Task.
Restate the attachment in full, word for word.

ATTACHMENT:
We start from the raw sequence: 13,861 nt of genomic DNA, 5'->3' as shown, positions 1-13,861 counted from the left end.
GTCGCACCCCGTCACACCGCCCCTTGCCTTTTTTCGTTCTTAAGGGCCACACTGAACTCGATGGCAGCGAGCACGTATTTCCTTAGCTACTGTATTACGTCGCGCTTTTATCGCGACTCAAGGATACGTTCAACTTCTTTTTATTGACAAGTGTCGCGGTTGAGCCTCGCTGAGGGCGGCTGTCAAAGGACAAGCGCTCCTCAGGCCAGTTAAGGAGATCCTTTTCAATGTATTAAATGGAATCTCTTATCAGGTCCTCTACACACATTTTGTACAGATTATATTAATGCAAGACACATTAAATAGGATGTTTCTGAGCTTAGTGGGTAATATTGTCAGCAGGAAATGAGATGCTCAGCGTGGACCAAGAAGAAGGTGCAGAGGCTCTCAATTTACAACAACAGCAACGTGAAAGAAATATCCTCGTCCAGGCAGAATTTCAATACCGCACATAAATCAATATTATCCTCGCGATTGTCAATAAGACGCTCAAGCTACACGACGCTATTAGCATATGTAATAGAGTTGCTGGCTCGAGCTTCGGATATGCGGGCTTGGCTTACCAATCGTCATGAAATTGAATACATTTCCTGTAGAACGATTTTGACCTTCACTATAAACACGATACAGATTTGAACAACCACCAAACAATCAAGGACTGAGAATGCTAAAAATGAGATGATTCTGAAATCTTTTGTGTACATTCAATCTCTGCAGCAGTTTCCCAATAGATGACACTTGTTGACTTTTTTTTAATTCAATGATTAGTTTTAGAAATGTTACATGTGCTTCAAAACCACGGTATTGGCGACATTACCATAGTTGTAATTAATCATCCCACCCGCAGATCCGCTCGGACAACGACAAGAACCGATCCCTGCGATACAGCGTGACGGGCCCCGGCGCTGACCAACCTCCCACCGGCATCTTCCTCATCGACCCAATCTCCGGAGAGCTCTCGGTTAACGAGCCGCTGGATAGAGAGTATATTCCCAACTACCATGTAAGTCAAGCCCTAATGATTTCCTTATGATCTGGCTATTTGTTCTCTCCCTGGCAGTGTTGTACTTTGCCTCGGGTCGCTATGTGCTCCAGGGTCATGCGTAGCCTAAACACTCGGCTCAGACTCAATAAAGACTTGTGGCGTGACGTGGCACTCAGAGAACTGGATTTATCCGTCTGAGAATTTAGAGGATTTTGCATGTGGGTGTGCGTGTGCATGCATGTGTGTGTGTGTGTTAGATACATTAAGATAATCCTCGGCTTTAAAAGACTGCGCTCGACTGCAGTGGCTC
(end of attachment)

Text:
We start from the raw sequence: 13,861 nt of genomic DNA, 5'->3' as shown, positions 1-13,861 counted from the left end.
GTCGCACCCCGTCACACCGCCCCTTGCCTTTTTTCGTTCTTAAGGGCCACACTGAACTCGATGGCAGCGAGCACGTATTTCCTTAGCTACTGTATTACGTCGCGCTTTTATCGCGACTCAAGGATACGTTCAACTTCTTTTTATTGACAAGTGTCGCGGTTGAGCCTCGCTGAGGGCGGCTGTCAAAGGACAAGCGCTCCTCAGGCCAGTTAAGGAGATCCTTTTCAATGTATTAAATGGAATCTCTTATCAGGTCCTCTACACACATTTTGTACAGATTATATTAATGCAAGACACATTAAATAGGATGTTTCTGAGCTTAGTGGGTAATATTGTCAGCAGGAAATGAGATGCTCAGCGTGGACCAAGAAGAAGGTGCAGAGGCTCTCAATTTACAACAACAGCAACGTGAAAGAAATATCCTCGTCCAGGCAGAATTTCAATACCGCACATAAATCAATATTATCCTCGCGATTGTCAATAAGACGCTCAAGCTACACGACGCTATTAGCATATGTAATAGAGTTGCTGGCTCGAGCTTCGGATATGCGGGCTTGGCTTACCAATCGTCATGAAATTGAATACATTTCCTGTAGAACGATTTTGACCTTCACTATAAACACGATACAGATTTGAACAACCACCAAACAATCAAGGACTGAGAATGCTAAAAATGAGATGATTCTGAAATCTTTTGTGTACATTCAATCTCTGCAGCAGTTTCCCAATAGATGACACTTGTTGACTTTTTTTTAATTCAATGATTAGTTTTAGAAATGTTACATGTGCTTCAAAACCACGGTATTGGCGACATTACCATAGTTGTAATTAATCATCCCACCCGCAGATCCGCTCGGACAACGACAAGAACCGATCCCTGCGATACAGCGTGACGGGCCCCGGCGCTGACCAACCTCCCACCGGCATCTTCCTCATCGACCCAATCTCCGGAGAGCTCTCGGTTAACGAGCCGCTGGATAGAGAGTATATTCCCAACTACCATGTAAGTCAAGCCCTAATGATTTCCTTATGATCTGGCTATTTGTTCTCTCCCTGGCAGTGTTGTACTTTGCCTCGGGTCGCTATGTGCTCCAGGGTCATGCGTAGCCTAAACACTCGGCTCAGACTCAATAAAGACTTGTGGCGTGACGTGGCACTCAGAGAACTGGATTTATCCGTCTGAGAATTTAGAGGATTTTGCATGTGGGTGTGCGTGTGCATGCATGTGTGTGTGTGTGTTAGATACATTAAGATAATCCTCGGCTTTAAAAGACTGCGCTCGACTGCAGTGGCTC